Republicans grill Labor Dept on farm worker visas, as official warns of ‘terrible’ conditions
Republicans in the House and Senate are questioning reported processing delays in the H-2A agricultural worker visa program — and asking if it is related to comments made by a Labor Department official they said may show “bias” against the controversial program.
On Thursday, Committee on Education and the Workforce Chairman Virginia Foxx and Workforce Protection Subcommittee Chairman Kevin Kiley wrote to Acting Labor Secretary Julie Su raising concerns that employers applying for labor certifications for H-2A visas — which are for agricultural workers — are facing “substantial delays.”
“For many farmers and ranchers, especially those with perishable crops, timely processing of applications at DOL and timely arrivals of guest workers are crucial. The planting and harvesting windows offer only a short amount of time to meet the season’s needs. Our understanding is that this worsening problem is caused by unnecessary and avoidable delays at DOL,” they say.
The lawmakers note a letter sent to Su earlier this month from Sens. Bill Cassidy, R-La., Ranking member of the Senate Health, Education, Labor and Pensions Committee, which noted comments by a regional agriculture enforcement coordinator at DOL’s Wage and Hour Division in a news article.
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In the article for PRISM, Mike Rios is quoted as saying that the H-2A program “literally is the purchase of humans to perform difficult work under terrible conditions, sometimes including subhuman living conditions.”
Rios is also quoted as saying: “You can throw a rock and hit a violation in the agricultural industry.”
The comments are a repeat of long-standing concerns that critics of the program have expressed, arguing that temporary visa programs are often accompanied by exploitation and abuse. Supporters of the program say they are needed to tackle worker shortages.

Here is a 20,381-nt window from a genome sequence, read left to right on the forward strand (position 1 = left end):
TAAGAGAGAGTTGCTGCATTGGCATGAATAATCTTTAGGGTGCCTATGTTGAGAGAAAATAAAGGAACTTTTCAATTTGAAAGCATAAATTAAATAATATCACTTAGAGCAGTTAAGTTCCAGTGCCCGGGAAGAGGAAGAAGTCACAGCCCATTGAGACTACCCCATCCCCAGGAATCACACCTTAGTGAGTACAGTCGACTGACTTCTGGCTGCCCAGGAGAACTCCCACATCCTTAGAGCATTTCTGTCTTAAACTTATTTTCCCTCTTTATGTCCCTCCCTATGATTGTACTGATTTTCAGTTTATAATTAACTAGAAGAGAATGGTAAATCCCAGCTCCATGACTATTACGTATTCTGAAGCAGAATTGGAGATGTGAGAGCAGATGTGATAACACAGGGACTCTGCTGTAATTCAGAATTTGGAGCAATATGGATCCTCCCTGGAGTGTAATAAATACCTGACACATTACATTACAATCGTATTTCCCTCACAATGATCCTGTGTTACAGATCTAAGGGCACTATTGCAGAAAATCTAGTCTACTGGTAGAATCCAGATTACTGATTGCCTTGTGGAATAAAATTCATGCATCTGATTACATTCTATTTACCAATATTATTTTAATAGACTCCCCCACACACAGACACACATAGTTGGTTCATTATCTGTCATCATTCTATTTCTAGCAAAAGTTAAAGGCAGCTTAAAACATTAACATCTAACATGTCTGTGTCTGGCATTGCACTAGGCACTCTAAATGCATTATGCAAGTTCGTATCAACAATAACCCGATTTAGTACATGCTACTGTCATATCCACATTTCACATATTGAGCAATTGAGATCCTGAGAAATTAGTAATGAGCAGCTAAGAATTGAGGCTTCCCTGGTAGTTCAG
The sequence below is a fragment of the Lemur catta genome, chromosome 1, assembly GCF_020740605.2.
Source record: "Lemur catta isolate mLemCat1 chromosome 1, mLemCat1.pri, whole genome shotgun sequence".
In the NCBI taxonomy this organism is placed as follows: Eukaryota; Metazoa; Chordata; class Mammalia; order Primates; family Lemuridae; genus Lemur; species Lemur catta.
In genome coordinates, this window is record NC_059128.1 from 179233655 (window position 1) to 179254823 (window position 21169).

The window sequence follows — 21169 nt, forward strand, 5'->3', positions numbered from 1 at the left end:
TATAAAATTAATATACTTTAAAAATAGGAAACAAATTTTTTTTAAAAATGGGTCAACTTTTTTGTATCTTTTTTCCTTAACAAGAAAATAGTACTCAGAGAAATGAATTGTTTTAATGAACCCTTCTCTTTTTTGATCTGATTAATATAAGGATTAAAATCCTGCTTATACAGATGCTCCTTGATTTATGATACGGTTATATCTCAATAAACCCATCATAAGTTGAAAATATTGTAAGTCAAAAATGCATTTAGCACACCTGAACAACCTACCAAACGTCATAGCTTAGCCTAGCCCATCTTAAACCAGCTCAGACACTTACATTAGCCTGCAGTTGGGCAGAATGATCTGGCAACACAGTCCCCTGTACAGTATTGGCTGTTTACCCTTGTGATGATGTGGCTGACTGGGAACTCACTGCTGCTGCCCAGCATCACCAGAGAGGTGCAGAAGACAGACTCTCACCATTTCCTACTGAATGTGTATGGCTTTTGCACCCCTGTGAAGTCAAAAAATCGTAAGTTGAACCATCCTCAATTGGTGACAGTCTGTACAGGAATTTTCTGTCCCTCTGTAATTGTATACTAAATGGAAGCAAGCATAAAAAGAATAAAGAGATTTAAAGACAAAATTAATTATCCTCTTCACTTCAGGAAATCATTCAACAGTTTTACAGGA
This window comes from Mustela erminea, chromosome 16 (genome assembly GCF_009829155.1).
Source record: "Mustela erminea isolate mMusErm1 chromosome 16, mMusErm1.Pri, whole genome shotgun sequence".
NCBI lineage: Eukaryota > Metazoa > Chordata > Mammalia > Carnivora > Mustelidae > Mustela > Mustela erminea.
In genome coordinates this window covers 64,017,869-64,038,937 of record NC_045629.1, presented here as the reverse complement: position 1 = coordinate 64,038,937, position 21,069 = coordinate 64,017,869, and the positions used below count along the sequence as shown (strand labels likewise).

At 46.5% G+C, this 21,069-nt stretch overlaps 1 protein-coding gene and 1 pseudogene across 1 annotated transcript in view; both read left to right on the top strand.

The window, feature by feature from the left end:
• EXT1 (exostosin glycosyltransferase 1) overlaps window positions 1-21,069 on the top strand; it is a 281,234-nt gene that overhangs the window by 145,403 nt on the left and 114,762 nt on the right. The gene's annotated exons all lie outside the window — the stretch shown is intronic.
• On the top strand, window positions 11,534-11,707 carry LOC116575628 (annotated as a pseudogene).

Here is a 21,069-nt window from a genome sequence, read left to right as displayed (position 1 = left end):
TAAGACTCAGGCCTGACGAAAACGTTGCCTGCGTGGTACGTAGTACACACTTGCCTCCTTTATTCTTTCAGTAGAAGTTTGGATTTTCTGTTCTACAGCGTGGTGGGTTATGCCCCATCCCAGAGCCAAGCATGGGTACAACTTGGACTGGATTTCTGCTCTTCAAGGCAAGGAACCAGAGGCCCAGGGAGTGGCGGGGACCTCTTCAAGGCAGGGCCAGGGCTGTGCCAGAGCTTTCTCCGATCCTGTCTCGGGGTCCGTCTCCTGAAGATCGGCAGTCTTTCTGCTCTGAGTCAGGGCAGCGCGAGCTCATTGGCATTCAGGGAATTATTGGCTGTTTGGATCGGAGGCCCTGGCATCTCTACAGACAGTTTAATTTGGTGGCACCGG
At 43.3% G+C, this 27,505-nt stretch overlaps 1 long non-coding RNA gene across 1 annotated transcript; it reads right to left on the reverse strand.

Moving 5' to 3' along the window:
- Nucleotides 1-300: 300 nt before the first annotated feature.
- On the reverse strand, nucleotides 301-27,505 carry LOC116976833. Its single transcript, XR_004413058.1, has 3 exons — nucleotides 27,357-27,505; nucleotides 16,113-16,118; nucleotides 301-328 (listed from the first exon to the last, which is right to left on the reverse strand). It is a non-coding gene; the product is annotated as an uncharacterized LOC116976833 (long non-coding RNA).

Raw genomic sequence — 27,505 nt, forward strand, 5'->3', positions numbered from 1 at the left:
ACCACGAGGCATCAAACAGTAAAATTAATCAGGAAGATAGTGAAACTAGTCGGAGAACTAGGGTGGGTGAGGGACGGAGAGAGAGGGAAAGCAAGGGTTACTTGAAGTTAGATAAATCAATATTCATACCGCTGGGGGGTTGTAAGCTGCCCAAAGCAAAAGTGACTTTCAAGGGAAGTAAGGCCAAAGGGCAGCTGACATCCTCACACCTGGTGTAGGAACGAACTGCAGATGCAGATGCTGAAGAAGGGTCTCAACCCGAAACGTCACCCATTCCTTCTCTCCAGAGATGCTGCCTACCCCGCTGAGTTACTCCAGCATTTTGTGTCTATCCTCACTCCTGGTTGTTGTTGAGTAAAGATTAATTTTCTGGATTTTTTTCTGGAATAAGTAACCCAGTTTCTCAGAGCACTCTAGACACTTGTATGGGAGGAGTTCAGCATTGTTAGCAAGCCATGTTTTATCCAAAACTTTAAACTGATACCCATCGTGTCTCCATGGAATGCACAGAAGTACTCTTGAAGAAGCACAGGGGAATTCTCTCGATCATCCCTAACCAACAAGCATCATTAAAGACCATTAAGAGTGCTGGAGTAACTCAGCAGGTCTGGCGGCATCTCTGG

Foxx and Kiley say the comments are “disturbing and puzzling” as the laws and regulations DOL enforces are supposed to prevent such conditions — including those governing wages must pay those who are employed under the program.
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“The clear bias against farmers expressed in Mr. Rios’ quotes raises the question of whether DOL may be purposely delaying the processing of H-2A labor certification applications because of hostility to the H-2A program and to the agricultural employers who participate in the program,” they write.
Their comments echo those of the letter sent by Sen. Cassidy.
“If the officials tasked with enforcing the H-2A program believe the system amounts to ‘wage theft’ and ‘the purchase of humans to perform difficult work under terrible conditions,’ then either DOL is currently unable to competently enforce the law or these statements reflect a startling bias against American farmers who use the program,” he wrote.
Foxx and Kiley ask the DOL for data on H-2A certifications, the reason for delays in processing, steps it has taken to address the delays and any additional steps it has planned.
In a statement to Fox News Digital, a spokesperson said that the views referenced in the letter “do not reflect those of the Department and we are committed to a fair and unbiased enforcement of the law.”
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“The H-2A visa program performs an important role in our economy by providing a vital workforce for the essential agricultural industry when U.S. workers are not available,” the spokesperson said.
“The Department of Labor’s role under the H-2A program is to effectively implement this program, which includes protecting worker’s rights and ensuring a level-playing field for law-abiding employers,” the spokesperson said. “To be clear: workers should always be treated with dignity and respect. H-2A includes worker protection provisions that are enforced by the Department of Labor to combat against exploitative labor practices.”
The spokesperson went on to say that the agency is “laser-focused” on ensuring that applications are processed in a timely manner “so that eligible U.S. employers are able to hire H-2A workers for agricultural needs when U.S. workers are not available.”